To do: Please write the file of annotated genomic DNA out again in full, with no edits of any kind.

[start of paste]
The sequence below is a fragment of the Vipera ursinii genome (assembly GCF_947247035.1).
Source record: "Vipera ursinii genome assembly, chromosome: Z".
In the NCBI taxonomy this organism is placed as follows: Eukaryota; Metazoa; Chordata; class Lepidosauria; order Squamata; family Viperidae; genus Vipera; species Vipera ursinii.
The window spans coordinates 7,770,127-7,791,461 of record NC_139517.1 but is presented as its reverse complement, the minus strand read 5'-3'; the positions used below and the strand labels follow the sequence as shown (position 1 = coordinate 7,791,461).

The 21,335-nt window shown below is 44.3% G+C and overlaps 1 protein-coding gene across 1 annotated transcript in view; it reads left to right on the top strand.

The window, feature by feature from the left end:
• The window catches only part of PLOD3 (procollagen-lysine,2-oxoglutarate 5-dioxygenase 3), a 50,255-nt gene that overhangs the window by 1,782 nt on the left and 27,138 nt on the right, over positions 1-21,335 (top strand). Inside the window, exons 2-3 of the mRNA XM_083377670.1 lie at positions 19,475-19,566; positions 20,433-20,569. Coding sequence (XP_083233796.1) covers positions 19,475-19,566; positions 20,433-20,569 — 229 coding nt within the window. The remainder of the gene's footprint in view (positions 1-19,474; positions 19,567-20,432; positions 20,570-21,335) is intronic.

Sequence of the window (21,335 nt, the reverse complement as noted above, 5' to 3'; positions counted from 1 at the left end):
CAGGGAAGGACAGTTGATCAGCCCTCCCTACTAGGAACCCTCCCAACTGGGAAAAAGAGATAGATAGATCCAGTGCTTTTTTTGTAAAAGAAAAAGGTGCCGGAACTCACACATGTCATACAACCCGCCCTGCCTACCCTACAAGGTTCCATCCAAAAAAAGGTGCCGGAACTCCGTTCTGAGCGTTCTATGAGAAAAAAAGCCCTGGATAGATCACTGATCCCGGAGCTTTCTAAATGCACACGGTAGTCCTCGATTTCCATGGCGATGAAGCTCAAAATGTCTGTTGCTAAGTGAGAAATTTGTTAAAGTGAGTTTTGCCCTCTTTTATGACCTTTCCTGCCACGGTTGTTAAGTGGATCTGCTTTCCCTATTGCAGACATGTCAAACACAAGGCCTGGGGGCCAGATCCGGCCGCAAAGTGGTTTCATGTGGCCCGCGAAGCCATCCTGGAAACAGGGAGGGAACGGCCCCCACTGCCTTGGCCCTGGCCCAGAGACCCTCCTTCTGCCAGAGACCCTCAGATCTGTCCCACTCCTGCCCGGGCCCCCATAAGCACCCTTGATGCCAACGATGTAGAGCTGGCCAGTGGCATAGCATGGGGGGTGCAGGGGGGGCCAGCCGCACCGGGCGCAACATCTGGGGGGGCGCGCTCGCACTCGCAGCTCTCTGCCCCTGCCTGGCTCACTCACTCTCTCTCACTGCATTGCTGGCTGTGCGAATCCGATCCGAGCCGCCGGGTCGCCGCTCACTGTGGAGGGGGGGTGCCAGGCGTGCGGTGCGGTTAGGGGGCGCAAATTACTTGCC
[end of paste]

The sequence below is a fragment of the Vipera ursinii genome (assembly GCF_947247035.1).
Source record: "Vipera ursinii genome assembly, chromosome: Z".
In the NCBI taxonomy this organism is placed as follows: Eukaryota; Metazoa; Chordata; class Lepidosauria; order Squamata; family Viperidae; genus Vipera; species Vipera ursinii.
The window spans coordinates 7,770,127-7,791,461 of record NC_139517.1 but is presented as its reverse complement, the minus strand read 5'-3'; the positions used below and the strand labels follow the sequence as shown (position 1 = coordinate 7,791,461).

The 21,335-nt window shown below is 44.3% G+C and overlaps 1 protein-coding gene across 1 annotated transcript in view; it reads left to right on the top strand.

The window, feature by feature from the left end:
• The window catches only part of PLOD3 (procollagen-lysine,2-oxoglutarate 5-dioxygenase 3), a 50,255-nt gene that overhangs the window by 1,782 nt on the left and 27,138 nt on the right, over positions 1-21,335 (top strand). Inside the window, exons 2-3 of the mRNA XM_083377670.1 lie at positions 19,475-19,566; positions 20,433-20,569. Coding sequence (XP_083233796.1) covers positions 19,475-19,566; positions 20,433-20,569 — 229 coding nt within the window. The remainder of the gene's footprint in view (positions 1-19,474; positions 19,567-20,432; positions 20,570-21,335) is intronic.

Sequence of the window (21,335 nt, the reverse complement as noted above, 5' to 3'; positions counted from 1 at the left end):
CAGGGAAGGACAGTTGATCAGCCCTCCCTACTAGGAACCCTCCCAACTGGGAAAAAGAGATAGATAGATCCAGTGCTTTTTTTGTAAAAGAAAAAGGTGCCGGAACTCACACATGTCATACAACCCGCCCTGCCTACCCTACAAGGTTCCATCCAAAAAAAGGTGCCGGAACTCCGTTCTGAGCGTTCTATGAGAAAAAAAGCCCTGGATAGATCACTGATCCCGGAGCTTTCTAAATGCACACGGTAGTCCTCGATTTCCATGGCGATGAAGCTCAAAATGTCTGTTGCTAAGTGAGAAATTTGTTAAAGTGAGTTTTGCCCTCTTTTATGACCTTTCCTGCCACGGTTGTTAAGTGGATCTGCTTTCCCTATTGCAGACATGTCAAACACAAGGCCTGGGGGCCAGATCCGGCCGCAAAGTGGTTTCATGTGGCCCGCGAAGCCATCCTGGAAACAGGGAGGGAACGGCCCCCACTGCCTTGGCCCTGGCCCAGAGACCCTCCTTCTGCCAGAGACCCTCAGATCTGTCCCACTCCTGCCCGGGCCCCCATAAGCACCCTTGATGCCAACGATGTAGAGCTGGCCAGTGGCATAGCATGGGGGGTGCAGGGGGGGCCAGCCGCACCGGGCGCAACATCTGGGGGGGCGCGCTCGCACTCGCAGCTCTCTGCCCCTGCCTGGCTCACTCACTCTCTCTCACTGCATTGCTGGCTGTGCGAATCCGATCCGAGCCGCCGGGTCGCCGCTCACTGTGGAGGGGGGGTGCCAGGCGTGCGGTGCGGTTAGGGGGCGCAAATTACTTGCC